I was killing some time and a random selection of links took me via the Doghouse Diaries to this post on Not Even Philosophy about various things Apple have done, including the changes to the iPhone developer agreement, and it got me thinking about Adobe Flash. In particular, this section:
Not only is it Apple’s right to not include Flash on Safari, it’s actually to the benefit of Mac/PC/iPhone/Android users in the mid- to long- term. I almost feel like this section needs little to no explanation if you’ve been keeping up with the HTML 5 / Flash debate. If Apple had continued to support Flash, a viable alternative would certainly not emerge for years to come, not to mention the quality of their products would have suffered in the meantime. Conversely, and for the sake of argument, this could also make Adobe revisit Flash and make it a much better product.
Don’t get me wrong, there are many criticisms that can be levelled at Flash, and at Adobe. Its security history is spotty at best, and recent flaws have been rather unpleasant and hard to work around short of disabling flash entirely. At various times, it’s been a horrible CPU hog, and even now it’s easy enough to create a page which bogs down the mightiest of PCs unless the host browser has some form of plugin throttle or has successfully moved plugins to separate/multiple processes. Of course, it’s closed-source commercial software, so if you’ve a bee in your bonnet for the GPL then it was never going to be your favourite. And y’know, I’ve ranted at length in the past about Adobe’s corporate policies — their “ha ha, because we can!” pricing policy (particularly for non-Americans) and their “how long was the illustrator graph tool broken for?” patching timescales. They aren’t perfect by a long chalk.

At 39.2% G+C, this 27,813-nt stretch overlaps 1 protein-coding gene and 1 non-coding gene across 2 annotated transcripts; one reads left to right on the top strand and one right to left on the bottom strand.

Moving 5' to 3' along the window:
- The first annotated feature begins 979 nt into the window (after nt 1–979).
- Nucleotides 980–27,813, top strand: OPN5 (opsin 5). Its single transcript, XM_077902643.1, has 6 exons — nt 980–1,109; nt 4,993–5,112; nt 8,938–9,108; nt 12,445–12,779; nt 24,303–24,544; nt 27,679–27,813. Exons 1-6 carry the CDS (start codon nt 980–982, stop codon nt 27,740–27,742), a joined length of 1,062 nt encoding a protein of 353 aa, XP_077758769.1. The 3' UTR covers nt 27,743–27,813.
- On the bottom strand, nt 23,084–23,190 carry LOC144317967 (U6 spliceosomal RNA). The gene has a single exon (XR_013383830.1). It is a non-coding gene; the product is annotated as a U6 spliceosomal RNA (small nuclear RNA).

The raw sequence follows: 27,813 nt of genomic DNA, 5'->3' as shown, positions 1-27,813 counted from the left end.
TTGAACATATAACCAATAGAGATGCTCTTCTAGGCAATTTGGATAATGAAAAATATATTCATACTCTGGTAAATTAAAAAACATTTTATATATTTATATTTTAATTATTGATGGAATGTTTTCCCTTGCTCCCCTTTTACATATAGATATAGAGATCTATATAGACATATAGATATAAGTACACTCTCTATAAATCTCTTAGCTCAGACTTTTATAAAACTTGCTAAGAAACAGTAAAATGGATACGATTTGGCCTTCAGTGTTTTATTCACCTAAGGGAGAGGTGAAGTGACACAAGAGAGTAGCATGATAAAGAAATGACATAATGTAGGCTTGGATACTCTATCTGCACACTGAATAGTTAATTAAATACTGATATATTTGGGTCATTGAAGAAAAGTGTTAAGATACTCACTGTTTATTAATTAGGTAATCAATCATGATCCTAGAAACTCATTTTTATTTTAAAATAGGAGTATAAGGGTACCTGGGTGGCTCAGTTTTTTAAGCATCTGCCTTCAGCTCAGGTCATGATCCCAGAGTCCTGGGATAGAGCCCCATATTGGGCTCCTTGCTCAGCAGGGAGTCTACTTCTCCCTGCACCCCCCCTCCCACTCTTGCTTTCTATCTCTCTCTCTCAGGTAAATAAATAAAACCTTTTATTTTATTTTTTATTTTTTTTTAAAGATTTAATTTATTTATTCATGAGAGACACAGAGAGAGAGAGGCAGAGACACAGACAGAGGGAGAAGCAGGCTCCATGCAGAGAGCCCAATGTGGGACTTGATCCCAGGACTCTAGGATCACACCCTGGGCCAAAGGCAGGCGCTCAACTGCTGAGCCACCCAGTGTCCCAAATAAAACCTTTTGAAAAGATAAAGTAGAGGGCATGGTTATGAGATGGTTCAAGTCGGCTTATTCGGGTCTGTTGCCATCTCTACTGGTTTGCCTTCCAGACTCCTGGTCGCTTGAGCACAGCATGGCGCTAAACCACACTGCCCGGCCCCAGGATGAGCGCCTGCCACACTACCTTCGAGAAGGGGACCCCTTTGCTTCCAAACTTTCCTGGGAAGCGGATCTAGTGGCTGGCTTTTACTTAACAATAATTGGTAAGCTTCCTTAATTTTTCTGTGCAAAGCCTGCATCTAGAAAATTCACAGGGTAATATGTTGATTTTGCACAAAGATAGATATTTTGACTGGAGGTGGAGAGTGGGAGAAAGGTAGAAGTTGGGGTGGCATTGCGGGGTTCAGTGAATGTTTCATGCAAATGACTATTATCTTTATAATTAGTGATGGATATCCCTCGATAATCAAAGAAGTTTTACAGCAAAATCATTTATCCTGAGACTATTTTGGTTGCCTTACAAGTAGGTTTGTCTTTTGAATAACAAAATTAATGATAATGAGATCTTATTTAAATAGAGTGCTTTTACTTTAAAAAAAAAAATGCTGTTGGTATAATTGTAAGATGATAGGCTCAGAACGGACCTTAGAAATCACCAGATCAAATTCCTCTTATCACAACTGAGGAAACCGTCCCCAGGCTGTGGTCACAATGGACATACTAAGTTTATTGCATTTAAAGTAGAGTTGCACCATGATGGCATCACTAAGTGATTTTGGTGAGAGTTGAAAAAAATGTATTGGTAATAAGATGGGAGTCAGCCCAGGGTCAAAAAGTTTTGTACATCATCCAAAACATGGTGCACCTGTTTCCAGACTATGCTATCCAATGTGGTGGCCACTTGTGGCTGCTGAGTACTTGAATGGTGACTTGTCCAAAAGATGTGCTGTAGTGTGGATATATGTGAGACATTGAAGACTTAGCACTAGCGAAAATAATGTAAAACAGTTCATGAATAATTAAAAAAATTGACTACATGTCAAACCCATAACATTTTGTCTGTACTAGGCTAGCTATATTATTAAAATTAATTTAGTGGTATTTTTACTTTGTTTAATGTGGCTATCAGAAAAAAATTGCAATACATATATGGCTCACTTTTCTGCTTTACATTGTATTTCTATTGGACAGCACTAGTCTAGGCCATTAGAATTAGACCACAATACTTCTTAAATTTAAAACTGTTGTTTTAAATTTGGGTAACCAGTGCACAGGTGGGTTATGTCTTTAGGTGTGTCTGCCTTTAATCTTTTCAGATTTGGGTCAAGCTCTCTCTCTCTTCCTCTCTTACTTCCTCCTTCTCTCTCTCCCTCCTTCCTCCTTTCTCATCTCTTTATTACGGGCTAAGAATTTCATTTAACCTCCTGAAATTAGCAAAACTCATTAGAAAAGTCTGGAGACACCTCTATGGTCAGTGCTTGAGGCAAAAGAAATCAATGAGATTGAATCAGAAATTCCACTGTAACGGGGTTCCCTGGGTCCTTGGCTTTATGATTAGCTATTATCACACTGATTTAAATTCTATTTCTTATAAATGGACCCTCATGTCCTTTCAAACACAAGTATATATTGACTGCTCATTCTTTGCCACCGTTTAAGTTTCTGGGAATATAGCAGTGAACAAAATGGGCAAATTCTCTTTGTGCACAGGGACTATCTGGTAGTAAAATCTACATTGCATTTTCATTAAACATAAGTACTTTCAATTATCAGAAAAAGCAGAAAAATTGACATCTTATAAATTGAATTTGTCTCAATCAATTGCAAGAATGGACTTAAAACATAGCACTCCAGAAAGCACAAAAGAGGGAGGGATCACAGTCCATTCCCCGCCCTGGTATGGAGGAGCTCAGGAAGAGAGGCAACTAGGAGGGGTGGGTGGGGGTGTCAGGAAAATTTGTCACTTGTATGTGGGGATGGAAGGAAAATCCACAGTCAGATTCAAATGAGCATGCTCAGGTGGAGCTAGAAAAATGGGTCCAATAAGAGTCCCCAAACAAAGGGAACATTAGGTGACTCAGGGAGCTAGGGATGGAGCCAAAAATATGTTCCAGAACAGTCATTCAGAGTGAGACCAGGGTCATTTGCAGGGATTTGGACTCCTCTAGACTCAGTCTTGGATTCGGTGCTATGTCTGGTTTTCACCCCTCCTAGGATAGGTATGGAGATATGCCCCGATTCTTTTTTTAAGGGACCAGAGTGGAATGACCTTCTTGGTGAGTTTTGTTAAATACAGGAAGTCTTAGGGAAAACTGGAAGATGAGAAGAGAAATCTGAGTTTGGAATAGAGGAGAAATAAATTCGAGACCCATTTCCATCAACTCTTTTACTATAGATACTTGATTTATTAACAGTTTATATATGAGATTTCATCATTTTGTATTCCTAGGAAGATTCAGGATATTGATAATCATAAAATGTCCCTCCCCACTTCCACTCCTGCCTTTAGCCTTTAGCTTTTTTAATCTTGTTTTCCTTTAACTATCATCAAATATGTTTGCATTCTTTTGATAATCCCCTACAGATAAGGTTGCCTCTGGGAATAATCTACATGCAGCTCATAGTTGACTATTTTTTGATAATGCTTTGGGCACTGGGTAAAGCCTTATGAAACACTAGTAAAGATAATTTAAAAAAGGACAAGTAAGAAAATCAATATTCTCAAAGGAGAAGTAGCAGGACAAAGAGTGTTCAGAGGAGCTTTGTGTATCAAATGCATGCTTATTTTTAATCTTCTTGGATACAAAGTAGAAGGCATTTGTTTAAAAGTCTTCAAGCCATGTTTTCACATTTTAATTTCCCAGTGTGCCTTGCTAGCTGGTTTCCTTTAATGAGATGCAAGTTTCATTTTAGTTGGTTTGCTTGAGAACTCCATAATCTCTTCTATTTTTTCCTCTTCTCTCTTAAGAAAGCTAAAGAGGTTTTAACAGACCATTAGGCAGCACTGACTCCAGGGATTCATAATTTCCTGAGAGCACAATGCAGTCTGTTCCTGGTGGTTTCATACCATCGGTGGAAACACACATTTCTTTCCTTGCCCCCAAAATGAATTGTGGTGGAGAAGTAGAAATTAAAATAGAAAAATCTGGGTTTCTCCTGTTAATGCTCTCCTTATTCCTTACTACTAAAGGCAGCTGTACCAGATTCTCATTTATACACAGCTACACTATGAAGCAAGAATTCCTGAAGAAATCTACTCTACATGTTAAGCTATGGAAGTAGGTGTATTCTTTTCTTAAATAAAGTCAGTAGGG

But, based on nothing more than gut feeling, I’d suggest that what the greatest number of people hate about Flash are the annoying ads it’s allowed into being. The “punch the monkey and win a prize” ads, the stupid autostarting video clips which blare out loud audio at the worst possible times. All the websites with 3 minute unskippable intro animations and menu systems that take 5 seconds after every button push before starting to load the new content. And guess what: none of that will go away.
HTML5 and its associated tech is looking to replace the underpinnings, not the mechanism itself. There’ll be HTML5 smack-the-spider ads, there’ll be opening sequences and too-clever-to-be-navigable interfaces. There’ll be video blaring out EVERYWHERE.
So by all means call the for destruction of Flash if you like, praise Apple for excluding Flash and others for stepping up, but just keep in mind that the new reality, when it arrives, might look a little familiar.